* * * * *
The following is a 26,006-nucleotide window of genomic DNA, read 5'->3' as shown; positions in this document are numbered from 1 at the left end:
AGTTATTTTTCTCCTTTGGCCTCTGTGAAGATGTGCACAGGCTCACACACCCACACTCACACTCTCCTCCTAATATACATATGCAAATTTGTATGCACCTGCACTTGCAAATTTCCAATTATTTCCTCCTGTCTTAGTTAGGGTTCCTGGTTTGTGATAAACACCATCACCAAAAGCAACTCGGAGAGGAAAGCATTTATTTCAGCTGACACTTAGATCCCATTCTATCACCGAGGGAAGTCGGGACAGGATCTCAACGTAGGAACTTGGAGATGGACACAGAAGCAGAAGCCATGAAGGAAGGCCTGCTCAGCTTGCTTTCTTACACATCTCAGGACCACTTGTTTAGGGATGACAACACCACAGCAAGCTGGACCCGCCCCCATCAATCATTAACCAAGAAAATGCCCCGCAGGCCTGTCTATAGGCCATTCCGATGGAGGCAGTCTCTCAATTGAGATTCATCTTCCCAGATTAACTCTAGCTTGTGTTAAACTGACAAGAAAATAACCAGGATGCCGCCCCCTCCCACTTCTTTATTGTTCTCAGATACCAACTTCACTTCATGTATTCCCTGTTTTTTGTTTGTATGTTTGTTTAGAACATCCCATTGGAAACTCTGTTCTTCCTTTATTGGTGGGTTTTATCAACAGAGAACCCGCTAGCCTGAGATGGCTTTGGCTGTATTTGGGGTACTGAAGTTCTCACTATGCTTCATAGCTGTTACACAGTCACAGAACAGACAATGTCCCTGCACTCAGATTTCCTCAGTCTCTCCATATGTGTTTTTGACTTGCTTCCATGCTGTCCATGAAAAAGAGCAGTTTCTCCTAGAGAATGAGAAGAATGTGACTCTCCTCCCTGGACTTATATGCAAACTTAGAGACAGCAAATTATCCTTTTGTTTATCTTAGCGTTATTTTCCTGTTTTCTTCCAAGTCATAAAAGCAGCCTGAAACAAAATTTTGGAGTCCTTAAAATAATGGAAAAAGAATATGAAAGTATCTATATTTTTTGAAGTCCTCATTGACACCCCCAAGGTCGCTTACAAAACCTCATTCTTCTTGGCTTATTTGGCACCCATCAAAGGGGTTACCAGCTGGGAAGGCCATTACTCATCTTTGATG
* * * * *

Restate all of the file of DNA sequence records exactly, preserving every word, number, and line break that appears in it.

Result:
The following is a 26,006-nucleotide window of genomic DNA, read 5'->3' as shown; positions in this document are numbered from 1 at the left end:
AGTTATTTTTCTCCTTTGGCCTCTGTGAAGATGTGCACAGGCTCACACACCCACACTCACACTCTCCTCCTAATATACATATGCAAATTTGTATGCACCTGCACTTGCAAATTTCCAATTATTTCCTCCTGTCTTAGTTAGGGTTCCTGGTTTGTGATAAACACCATCACCAAAAGCAACTCGGAGAGGAAAGCATTTATTTCAGCTGACACTTAGATCCCATTCTATCACCGAGGGAAGTCGGGACAGGATCTCAACGTAGGAACTTGGAGATGGACACAGAAGCAGAAGCCATGAAGGAAGGCCTGCTCAGCTTGCTTTCTTACACATCTCAGGACCACTTGTTTAGGGATGACAACACCACAGCAAGCTGGACCCGCCCCCATCAATCATTAACCAAGAAAATGCCCCGCAGGCCTGTCTATAGGCCATTCCGATGGAGGCAGTCTCTCAATTGAGATTCATCTTCCCAGATTAACTCTAGCTTGTGTTAAACTGACAAGAAAATAACCAGGATGCCGCCCCCTCCCACTTCTTTATTGTTCTCAGATACCAACTTCACTTCATGTATTCCCTGTTTTTTGTTTGTATGTTTGTTTAGAACATCCCATTGGAAACTCTGTTCTTCCTTTATTGGTGGGTTTTATCAACAGAGAACCCGCTAGCCTGAGATGGCTTTGGCTGTATTTGGGGTACTGAAGTTCTCACTATGCTTCATAGCTGTTACACAGTCACAGAACAGACAATGTCCCTGCACTCAGATTTCCTCAGTCTCTCCATATGTGTTTTTGACTTGCTTCCATGCTGTCCATGAAAAAGAGCAGTTTCTCCTAGAGAATGAGAAGAATGTGACTCTCCTCCCTGGACTTATATGCAAACTTAGAGACAGCAAATTATCCTTTTGTTTATCTTAGCGTTATTTTCCTGTTTTCTTCCAAGTCATAAAAGCAGCCTGAAACAAAATTTTGGAGTCCTTAAAATAATGGAAAAAGAATATGAAAGTATCTATATTTTTTGAAGTCCTCATTGACACCCCCAAGGTCGCTTACAAAACCTCATTCTTCTTGGCTTATTTGGCACCCATCAAAGGGGTTACCAGCTGGGAAGGCCATTACTCATCTTTGATG